Most Democrats Voting For Bush
Torture Bill Silent About It
by Bob Geiger
As someone who spends a lot of time on
the official web sites of our U.S. Senators, I can tell you without
hesitation that if one of them casts a vote they are proud of,
a press release will be up faster than George Felix Allen can
spit out a racial slur.
Yet the 12 Democrats who checked their
consciences at the Senate cloakroom and voted in favor of the
Bush Administration's torture bill this week, have almost nothing
to say about their votes. In case you haven't seen the roster
of who voted with Republicans on this, here they are:
* Thomas Carper (D-DE)
* Tim Johnson (D-SD)
* Mary Landrieu (D-LA)
* Frank Lautenberg (D-NJ)
* Joe Lieberman (D-CT)
* Robert Menendez (D-NJ)
* Bill Nelson (D-FL)
* Ben Nelson (D-NE)
* Mark Pryor (D-AR)
* Jay Rockefeller (D-WV)
* Ken Salazar (D-CO)
* Debbie Stabenow (D-MI)
Of these, only four have issued press releases commenting on their
vote and, amazingly, those who are talking spend most of the time
sounding apologetic for a vote they obviously know they should
not have cast.
"I think there are some unknown constitutional
issues and it may take a review by the Supreme Court before we
really know whether this approach has towed the line in terms
of protecting the civil-liberties of American citizens or whether
it has gone over the line," said Tim Johnson (D-SD), in a
brief statement that can only leave us wondering why the hell
he voted for it then.
Senator Ken Salazar (D-CO) expresses a whole bunch of concerns
as well and yet voted to make Bush Torturer-in-Chief anyway.
"The bill I voted for today was the
best bill we could reasonably expect in this highly charged political
environment," said Salazar. "Due to the many controversial
and far-reaching implications of this bill, I believe it would
be appropriate to force Congressional review of this bill in five
years. I have concerns with this bill, but on balance it meets
my personal view of what America needs to get the job done."
But some things never change, and here was the biggest DINO (Democrat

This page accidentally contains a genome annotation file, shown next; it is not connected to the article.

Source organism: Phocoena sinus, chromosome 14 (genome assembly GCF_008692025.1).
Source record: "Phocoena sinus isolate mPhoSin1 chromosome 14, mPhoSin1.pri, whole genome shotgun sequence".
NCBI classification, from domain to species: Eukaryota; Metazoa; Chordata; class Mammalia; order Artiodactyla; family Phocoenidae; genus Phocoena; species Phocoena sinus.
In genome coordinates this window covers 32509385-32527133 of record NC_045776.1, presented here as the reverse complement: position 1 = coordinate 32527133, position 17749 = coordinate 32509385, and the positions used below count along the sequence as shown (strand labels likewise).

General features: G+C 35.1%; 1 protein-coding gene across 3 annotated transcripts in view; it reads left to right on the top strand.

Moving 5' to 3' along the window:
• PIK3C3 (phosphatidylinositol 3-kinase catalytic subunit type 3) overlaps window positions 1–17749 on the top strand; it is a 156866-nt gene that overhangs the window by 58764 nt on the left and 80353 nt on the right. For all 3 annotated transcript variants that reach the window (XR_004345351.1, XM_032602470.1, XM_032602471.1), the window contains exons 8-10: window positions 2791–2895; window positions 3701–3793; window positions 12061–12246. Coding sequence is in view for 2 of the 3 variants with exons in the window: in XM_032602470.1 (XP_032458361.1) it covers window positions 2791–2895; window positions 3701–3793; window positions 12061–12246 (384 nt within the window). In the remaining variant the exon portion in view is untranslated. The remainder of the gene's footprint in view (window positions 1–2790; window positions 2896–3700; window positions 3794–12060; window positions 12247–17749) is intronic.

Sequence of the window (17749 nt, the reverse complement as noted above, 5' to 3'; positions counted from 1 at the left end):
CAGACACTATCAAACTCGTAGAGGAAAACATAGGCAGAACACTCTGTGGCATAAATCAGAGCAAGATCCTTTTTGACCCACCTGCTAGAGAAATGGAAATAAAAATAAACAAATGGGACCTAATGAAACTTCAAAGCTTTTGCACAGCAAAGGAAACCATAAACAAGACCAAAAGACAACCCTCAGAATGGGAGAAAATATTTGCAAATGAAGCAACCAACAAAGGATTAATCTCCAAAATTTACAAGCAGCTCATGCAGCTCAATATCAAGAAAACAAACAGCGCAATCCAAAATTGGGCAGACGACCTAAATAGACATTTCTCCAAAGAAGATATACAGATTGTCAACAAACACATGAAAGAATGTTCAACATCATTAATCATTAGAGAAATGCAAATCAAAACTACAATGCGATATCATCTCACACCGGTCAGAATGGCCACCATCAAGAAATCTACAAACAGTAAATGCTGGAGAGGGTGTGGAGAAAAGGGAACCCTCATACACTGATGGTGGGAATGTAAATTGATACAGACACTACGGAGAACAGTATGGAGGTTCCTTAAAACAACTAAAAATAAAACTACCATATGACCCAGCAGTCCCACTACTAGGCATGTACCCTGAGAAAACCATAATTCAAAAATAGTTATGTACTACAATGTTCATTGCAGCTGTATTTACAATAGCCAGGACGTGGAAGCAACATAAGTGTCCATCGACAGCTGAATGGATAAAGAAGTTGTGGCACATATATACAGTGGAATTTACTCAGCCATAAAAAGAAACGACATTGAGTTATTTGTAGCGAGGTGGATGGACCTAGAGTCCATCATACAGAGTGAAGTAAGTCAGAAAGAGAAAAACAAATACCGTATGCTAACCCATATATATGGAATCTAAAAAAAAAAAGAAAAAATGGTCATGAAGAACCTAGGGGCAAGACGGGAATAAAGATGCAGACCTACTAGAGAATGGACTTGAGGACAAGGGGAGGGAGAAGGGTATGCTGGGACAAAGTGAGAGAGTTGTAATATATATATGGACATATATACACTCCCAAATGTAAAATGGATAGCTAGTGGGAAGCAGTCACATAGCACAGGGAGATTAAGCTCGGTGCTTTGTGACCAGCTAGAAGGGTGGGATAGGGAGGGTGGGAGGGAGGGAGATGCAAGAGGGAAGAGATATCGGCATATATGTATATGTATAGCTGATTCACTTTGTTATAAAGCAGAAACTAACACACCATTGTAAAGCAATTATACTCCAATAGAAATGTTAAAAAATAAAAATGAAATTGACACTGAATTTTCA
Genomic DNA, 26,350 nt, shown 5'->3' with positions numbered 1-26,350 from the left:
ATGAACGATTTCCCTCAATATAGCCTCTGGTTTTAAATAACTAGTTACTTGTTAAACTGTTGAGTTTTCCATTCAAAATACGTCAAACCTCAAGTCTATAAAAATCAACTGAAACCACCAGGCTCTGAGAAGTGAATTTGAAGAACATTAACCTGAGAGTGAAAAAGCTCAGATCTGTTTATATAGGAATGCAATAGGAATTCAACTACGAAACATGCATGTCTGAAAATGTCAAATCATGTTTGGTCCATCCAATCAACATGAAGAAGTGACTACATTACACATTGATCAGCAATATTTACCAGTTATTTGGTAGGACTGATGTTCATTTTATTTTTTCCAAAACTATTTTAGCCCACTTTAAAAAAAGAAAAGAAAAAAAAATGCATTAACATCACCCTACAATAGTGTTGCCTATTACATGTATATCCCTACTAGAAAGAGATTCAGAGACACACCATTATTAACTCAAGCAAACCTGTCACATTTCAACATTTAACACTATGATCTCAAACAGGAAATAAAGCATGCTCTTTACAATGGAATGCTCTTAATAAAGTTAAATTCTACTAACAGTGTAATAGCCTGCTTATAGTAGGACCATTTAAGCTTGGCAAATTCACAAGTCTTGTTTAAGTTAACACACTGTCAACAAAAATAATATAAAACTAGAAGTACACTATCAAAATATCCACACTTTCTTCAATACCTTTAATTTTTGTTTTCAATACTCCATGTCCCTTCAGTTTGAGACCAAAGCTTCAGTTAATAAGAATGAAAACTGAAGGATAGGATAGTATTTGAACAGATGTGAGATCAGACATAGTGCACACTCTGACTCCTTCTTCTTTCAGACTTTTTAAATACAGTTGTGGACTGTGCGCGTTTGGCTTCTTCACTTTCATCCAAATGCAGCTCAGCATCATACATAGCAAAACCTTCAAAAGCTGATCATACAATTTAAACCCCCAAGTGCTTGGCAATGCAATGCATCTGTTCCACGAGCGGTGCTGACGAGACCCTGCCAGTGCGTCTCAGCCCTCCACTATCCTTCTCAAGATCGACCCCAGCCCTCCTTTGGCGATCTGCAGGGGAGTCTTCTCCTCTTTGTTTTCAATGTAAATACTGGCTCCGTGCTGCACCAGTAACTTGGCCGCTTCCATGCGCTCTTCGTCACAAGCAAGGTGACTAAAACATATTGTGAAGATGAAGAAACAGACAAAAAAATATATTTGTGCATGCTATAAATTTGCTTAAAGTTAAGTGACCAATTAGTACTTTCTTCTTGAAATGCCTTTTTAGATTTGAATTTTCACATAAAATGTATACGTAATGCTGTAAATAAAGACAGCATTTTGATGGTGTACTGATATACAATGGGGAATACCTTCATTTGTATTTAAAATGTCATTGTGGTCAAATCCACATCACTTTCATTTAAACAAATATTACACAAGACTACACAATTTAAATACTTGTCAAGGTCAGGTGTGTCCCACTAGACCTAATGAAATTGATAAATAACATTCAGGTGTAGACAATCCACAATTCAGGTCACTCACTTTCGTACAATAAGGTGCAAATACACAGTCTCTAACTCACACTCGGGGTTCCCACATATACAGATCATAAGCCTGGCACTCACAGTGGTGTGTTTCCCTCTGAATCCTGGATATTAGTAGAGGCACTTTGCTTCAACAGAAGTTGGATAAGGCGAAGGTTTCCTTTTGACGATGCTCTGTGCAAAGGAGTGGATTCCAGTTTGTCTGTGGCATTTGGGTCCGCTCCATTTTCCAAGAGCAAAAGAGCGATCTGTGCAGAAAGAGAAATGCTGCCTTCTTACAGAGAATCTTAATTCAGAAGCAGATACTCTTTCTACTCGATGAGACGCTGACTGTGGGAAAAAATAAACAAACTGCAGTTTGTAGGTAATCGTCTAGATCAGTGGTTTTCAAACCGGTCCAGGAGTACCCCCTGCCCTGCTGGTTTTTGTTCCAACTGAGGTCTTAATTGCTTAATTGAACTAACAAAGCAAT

in name only) in the Senate, Nebraska's Ben Nelson crowing about
what a wonderful vote he cast and making this strange statement:
"This compromise goes a long way in protecting the principles
of the Geneva Conventions and establishes a standard of treatment
that the world will follow."
Yeah, I'm sure most other countries are
gathering right now to rewrite their laws to follow our sterling
Finally, we have Joe Lieberman, who has
a press release announcing his vote and setting the bar awfully
low for what it takes for him to follow George W. Bush.
"I voted for this bill because I
believe it is better than the Administration's original proposal
to respond to the Supreme Court's Hamdan decision," said
Lieberman. "I would have much preferred the bill we reported
out of the Senate Armed Services Committee, and I supported amendments
to this bill because they addressed concerns I had. I regret that
they were rejected by the Senate."
But Joe clearly did not regret it enough to vote the right way
on the torture bill.
There's currently a big argument going
on in the Progressive community on the tension between calling
Democrats on stances that are so antithetical to what being a
Democrat is supposed to mean and making Republicans positively
gleeful by bashing our own side six weeks before a crucial election.
That's a tough call to make. But it seems
reasonable to question why, on a vote that is such a bellwether
on where American democracy stands in 2006, these 12 Senators
cast deciding votes that they were unsure about or that, deep
down, they flat-out knew were wrong.
Democratic primary voters will certainly
ask that question when these Senators' terms have expired.
You can read more from Bob at BobGeiger.com.